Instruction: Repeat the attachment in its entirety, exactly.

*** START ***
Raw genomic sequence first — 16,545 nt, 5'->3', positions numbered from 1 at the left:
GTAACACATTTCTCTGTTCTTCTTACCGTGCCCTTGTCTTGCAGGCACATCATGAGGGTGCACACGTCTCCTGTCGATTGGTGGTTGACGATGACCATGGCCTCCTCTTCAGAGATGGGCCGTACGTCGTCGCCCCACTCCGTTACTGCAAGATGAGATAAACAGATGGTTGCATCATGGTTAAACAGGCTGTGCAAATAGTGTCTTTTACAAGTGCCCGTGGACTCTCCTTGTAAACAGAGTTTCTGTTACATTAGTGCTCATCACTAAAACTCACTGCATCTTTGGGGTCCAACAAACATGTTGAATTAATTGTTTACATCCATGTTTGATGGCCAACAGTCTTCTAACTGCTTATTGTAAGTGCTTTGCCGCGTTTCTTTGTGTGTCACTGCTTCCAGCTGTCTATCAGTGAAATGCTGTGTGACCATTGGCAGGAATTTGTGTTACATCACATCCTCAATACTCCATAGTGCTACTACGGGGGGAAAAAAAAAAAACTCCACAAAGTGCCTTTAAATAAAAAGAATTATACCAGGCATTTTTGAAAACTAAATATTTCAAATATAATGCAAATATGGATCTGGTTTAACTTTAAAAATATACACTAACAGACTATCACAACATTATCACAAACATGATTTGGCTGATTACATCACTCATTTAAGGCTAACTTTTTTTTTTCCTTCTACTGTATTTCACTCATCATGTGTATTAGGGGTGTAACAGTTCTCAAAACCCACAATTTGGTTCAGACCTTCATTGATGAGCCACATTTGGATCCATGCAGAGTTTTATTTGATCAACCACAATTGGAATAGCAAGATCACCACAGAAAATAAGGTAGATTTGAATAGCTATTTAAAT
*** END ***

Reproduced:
Raw genomic sequence first — 16,545 nt, 5'->3', positions numbered from 1 at the left:
GTAACACATTTCTCTGTTCTTCTTACCGTGCCCTTGTCTTGCAGGCACATCATGAGGGTGCACACGTCTCCTGTCGATTGGTGGTTGACGATGACCATGGCCTCCTCTTCAGAGATGGGCCGTACGTCGTCGCCCCACTCCGTTACTGCAAGATGAGATAAACAGATGGTTGCATCATGGTTAAACAGGCTGTGCAAATAGTGTCTTTTACAAGTGCCCGTGGACTCTCCTTGTAAACAGAGTTTCTGTTACATTAGTGCTCATCACTAAAACTCACTGCATCTTTGGGGTCCAACAAACATGTTGAATTAATTGTTTACATCCATGTTTGATGGCCAACAGTCTTCTAACTGCTTATTGTAAGTGCTTTGCCGCGTTTCTTTGTGTGTCACTGCTTCCAGCTGTCTATCAGTGAAATGCTGTGTGACCATTGGCAGGAATTTGTGTTACATCACATCCTCAATACTCCATAGTGCTACTACGGGGGGAAAAAAAAAAAACTCCACAAAGTGCCTTTAAATAAAAAGAATTATACCAGGCATTTTTGAAAACTAAATATTTCAAATATAATGCAAATATGGATCTGGTTTAACTTTAAAAATATACACTAACAGACTATCACAACATTATCACAAACATGATTTGGCTGATTACATCACTCATTTAAGGCTAACTTTTTTTTTTCCTTCTACTGTATTTCACTCATCATGTGTATTAGGGGTGTAACAGTTCTCAAAACCCACAATTTGGTTCAGACCTTCATTGATGAGCCACATTTGGATCCATGCAGAGTTTTATTTGATCAACCACAATTGGAATAGCAAGATCACCACAGAAAATAAGGTAGATTTGAATAGCTATTTAAAT